Teesdale Way Section 5 (Romaldkirk to Barnard Castle)
Section 5 of the Teesdale Way links the village of Romaldkirk to the market town of Barnard Castle. This section of the trail offers mixed terrain with some steep, rugged and potentially muddy gradients. While the river is rarely far way from the trail, they are often separated vertically. The points at which they meet however, are usually worth the wait. There is an alternative trail, also way-marked as the Teesdale Way, on the opposite side of the river. This forms a popular circuit walk between Barnard Castle and Eggleston Bridge with a crossing point half-way at Cotherstone.
THERE IS A GPS ROUTE FILE AVAILABLE FOR THIS SECTION AS A FREE DOWNLOAD FROM THE SHOP.
Stats at a Glance
Distance 9.7 km (6 miles) | Height Gain 135 m/442 ft | Maximum Elevation 224 m/736 ft (Romaldkirk) | Profile Undulating | Going Fairly good, though very muddy and rocky in places (particularly through woods between Low Garth and Woden Croft). Generally sheltered over farmland and woodlands | Supplies Romaldkirk; Cotherstone [0.5k]; Barnard Castle
You leave Romaldkirk following signs for the Teesdale Way along a narrow finger of woodland (Sennings Lane). Beyond the gate at the end of the lane are open fields and the abandoned farm at Low Garth. Next up is more woodland, alongside the river but out of sight of it. Straddling an unnamed burn you’ll pass a pair of boundary markers, part of the ‘Marking the Parish Boundaries‘ project. The trail through the wood is rugged, no more so than when descending to the river at the ‘Fairy Cupboards’. Here, where the trail meets the bank, the river has eroded the limestone banks in a way charmingly suggestive of the name. You’ll have to clamber right down alongside the river to see them though.
Leaving the woods behind, the trail takes a break from the river to pass through the farm at Woden Croft. The house was once a private academy of the type satirised by Charles Dickens in his novel ‘Nicholas Nickleby’ part of which is based on locations in Teesdale including Dotheboys Hall. You then descend gently back to the river past Percy Myre Rock high up in the woods on the other side. This exposed crag on the alternative trail offers panoramic views up the dale. It’s said that long ago, the lord of the manor fell to his death after mistakenly chasing a stag over the cliff.
Over Wilden Beck you cross a field which illustrates perfectly the medieval technique of ‘rigg-and-furrow’ ploughing. In the woods at the other side you’ll find Cotherstone Footbridge spanning the River Tees. You can switch between the two Teesdale Way trails here, though most of the interesting stuff is on the south side. Further along you come to another footbridge, this time over the River Balder which joins the Tees here. The Balder separates the parishes of Hunderthwaite and Cotherstone so the bridge comes complete with boundary markers.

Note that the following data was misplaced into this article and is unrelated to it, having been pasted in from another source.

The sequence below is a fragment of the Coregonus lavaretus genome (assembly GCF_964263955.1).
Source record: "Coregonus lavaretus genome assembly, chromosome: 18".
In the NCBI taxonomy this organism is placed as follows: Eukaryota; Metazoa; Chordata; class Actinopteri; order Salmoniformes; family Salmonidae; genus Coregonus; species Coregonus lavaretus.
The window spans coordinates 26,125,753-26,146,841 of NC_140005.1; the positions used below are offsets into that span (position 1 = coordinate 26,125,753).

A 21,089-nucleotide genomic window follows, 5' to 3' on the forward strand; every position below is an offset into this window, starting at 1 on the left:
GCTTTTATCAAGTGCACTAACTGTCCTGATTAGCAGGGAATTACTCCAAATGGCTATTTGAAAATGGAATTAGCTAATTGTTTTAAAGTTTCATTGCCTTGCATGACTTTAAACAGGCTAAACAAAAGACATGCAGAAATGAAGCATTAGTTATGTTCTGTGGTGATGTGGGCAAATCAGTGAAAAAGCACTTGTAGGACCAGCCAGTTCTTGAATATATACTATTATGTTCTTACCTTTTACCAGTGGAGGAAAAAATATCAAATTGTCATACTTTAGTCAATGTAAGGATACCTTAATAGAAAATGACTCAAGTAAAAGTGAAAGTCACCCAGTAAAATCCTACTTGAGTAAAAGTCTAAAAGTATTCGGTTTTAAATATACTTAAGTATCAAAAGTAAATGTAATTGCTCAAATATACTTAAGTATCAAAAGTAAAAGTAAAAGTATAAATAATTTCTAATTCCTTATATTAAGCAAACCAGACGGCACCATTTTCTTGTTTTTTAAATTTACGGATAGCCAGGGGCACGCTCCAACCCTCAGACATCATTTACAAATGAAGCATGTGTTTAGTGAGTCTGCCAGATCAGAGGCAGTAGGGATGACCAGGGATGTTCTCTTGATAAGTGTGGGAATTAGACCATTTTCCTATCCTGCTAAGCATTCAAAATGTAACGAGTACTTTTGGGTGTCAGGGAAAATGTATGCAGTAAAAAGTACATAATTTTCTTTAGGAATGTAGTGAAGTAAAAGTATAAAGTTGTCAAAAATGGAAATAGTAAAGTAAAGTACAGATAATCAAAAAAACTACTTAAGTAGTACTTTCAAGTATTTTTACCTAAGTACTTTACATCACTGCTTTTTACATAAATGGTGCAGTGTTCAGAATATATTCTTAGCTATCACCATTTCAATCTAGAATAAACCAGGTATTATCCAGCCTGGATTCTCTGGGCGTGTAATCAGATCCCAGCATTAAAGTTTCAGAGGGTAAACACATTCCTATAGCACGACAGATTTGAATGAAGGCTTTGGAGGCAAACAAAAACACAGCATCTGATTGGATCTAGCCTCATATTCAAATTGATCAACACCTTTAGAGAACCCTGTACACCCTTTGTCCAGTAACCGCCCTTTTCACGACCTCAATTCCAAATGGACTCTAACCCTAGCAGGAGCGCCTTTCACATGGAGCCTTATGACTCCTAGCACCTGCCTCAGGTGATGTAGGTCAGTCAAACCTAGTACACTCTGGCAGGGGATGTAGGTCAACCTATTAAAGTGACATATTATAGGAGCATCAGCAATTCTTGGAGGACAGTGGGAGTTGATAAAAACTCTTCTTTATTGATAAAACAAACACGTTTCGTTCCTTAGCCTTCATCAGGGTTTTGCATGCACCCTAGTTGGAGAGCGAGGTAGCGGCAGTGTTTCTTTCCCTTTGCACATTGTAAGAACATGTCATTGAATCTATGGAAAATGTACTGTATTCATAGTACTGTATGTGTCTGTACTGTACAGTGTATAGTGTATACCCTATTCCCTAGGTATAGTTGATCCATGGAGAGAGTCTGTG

Cotherstone, which is probably best known for Cotherstone Cheese, lies along the track to the right. However, takes the steps directly up the steep mound ahead. At the top stood Cotherstone Castle of which the few, heavily overgrown remains are now on private land. It’s a commanding position which offers a great view over the river. Others must have thought so too, judging from a couple of memorials just off the trail.
After an easy, flat stretch along the wooded escarpment you enter Mill Hill Wood. Here, you’ll find a former sandstone quarry in which the impressive crags offer a handy cave for those in need of shelter. Woodland gives way to more fields past Cooper House as you continue along the escarpment before descending towards Mayhew’s Meadow. Next, there’s a brief, dark ascent through the first coniferous plantation on the trail before more fields approaching Towler Hill.
Into the woods again, you cross the track-bed of the former South Durham & Lancashire Union Railway close to the western end of the demolished Tees Railway Viaduct. A steep descent through more coniferous woodland leads to an access road that links with the busy B6277. Almost immediately you turn left to cross the Tees via Deepdale Footbridge (also an aqueduct). The view of Barnard Castle, from which the town takes its name, makes for a popular photograph.
The ‘official’ route stays alongside the river, squeezing between the castle and river before descending to County Bridge. Alternatively, if you bear right uphill from Deepdale Bridge, you’ll be able to make your way into the top of the town. Meanwhile, the official route continues along Bridgegate and crosses The Bank onto Gray Lane which leads to the finish on The Demesne fields.